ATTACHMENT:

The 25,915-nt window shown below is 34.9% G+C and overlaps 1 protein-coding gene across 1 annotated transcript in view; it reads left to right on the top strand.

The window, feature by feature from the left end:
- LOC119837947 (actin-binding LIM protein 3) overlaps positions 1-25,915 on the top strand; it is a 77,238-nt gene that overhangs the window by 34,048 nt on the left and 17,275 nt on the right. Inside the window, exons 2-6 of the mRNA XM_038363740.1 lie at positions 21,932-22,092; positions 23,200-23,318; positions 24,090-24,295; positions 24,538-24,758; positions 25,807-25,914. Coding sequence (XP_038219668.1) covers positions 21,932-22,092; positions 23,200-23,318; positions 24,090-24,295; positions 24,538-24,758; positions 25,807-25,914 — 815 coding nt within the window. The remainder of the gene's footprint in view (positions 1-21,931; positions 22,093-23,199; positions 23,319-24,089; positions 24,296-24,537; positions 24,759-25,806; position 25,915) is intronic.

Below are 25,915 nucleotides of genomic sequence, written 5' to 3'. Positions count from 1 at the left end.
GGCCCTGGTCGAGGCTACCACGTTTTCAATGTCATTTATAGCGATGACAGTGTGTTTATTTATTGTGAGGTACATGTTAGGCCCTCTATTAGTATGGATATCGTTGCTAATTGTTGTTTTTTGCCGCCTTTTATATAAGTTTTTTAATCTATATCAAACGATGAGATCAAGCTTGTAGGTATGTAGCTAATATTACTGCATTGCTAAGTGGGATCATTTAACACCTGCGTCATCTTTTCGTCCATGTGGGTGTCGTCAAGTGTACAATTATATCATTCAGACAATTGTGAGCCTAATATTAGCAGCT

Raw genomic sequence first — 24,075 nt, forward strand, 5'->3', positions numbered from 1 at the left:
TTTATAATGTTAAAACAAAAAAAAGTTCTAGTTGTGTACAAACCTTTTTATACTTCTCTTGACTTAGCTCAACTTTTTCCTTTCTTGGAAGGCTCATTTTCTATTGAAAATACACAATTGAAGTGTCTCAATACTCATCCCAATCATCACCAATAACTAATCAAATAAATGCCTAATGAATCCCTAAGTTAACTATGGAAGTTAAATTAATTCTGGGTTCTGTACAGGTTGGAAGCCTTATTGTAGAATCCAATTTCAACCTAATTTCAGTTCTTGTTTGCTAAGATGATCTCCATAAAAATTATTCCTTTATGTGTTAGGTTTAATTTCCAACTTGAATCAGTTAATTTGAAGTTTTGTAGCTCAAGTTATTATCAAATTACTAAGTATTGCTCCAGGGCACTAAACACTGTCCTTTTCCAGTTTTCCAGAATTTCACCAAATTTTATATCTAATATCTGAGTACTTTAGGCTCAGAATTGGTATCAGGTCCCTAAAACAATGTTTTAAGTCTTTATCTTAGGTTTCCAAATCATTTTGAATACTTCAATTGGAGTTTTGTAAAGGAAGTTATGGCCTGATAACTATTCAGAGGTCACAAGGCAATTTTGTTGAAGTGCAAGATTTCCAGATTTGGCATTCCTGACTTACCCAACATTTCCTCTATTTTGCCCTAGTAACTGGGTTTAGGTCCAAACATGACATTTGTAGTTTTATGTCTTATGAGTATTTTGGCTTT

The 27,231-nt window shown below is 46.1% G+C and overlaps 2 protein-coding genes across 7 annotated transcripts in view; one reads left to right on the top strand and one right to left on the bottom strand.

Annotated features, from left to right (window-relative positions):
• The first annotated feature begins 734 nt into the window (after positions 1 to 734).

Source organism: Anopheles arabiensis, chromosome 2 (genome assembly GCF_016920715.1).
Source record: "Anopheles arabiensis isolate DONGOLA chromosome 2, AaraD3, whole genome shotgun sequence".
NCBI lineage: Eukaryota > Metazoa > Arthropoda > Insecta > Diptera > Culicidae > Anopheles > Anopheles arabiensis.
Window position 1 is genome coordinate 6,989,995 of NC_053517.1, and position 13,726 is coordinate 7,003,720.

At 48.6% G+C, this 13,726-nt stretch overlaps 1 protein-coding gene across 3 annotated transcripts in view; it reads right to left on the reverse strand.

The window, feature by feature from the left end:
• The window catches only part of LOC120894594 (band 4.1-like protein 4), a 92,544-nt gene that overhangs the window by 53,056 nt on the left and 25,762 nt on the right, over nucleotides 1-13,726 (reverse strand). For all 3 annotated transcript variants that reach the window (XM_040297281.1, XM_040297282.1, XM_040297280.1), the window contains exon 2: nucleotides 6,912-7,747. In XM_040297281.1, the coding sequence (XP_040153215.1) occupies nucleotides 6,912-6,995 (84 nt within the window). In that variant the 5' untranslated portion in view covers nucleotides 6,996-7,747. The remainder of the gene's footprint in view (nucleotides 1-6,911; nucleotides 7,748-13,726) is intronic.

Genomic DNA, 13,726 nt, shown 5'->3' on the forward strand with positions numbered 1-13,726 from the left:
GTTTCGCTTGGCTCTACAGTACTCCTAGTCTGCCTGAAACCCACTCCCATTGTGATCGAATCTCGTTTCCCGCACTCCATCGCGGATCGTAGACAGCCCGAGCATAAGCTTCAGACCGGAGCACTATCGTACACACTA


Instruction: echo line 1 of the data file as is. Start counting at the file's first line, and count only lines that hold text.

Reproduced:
The 25,915-nt window shown below is 34.9% G+C and overlaps 1 protein-coding gene across 1 annotated transcript in view; it reads left to right on the top strand.